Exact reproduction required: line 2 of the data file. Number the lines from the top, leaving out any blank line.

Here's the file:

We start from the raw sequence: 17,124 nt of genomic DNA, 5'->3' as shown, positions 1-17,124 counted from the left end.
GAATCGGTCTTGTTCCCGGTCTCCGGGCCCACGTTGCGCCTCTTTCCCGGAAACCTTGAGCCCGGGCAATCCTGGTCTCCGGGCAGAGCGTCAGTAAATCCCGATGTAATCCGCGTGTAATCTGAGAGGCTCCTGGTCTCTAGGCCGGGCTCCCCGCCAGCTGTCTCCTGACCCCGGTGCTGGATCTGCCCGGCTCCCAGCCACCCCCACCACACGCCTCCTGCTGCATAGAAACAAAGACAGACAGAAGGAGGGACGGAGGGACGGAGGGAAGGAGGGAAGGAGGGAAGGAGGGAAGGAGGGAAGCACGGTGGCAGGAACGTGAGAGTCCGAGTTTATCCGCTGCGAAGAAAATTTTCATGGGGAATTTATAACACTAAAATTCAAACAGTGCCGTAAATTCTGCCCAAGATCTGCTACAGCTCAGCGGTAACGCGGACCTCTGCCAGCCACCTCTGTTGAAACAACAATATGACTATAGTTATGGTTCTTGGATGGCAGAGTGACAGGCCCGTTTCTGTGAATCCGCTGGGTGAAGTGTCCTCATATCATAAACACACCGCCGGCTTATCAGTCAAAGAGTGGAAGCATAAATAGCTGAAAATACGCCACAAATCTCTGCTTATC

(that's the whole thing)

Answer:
GAATCGGTCTTGTTCCCGGTCTCCGGGCCCACGTTGCGCCTCTTTCCCGGAAACCTTGAGCCCGGGCAATCCTGGTCTCCGGGCAGAGCGTCAGTAAATCCCGATGTAATCCGCGTGTAATCTGAGAGGCTCCTGGTCTCTAGGCCGGGCTCCCCGCCAGCTGTCTCCTGACCCCGGTGCTGGATCTGCCCGGCTCCCAGCCACCCCCACCACACGCCTCCTGCTGCATAGAAACAAAGACAGACAGAAGGAGGGACGGAGGGACGGAGGGAAGGAGGGAAGGAGGGAAGGAGGGAAGGAGGGAAGCACGGTGGCAGGAACGTGAGAGTCCGAGTTTATCCGCTGCGAAGAAAATTTTCATGGGGAATTTATAACACTAAAATTCAAACAGTGCCGTAAATTCTGCCCAAGATCTGCTACAGCTCAGCGGTAACGCGGACCTCTGCCAGCCACCTCTGTTGAAACAACAATATGACTATAGTTATGGTTCTTGGATGGCAGAGTGACAGGCCCGTTTCTGTGAATCCGCTGGGTGAAGTGTCCTCATATCATAAACACACCGCCGGCTTATCAGTCAAAGAGTGGAAGCATAAATAGCTGAAAATACGCCACAAATCTCTGCTTATC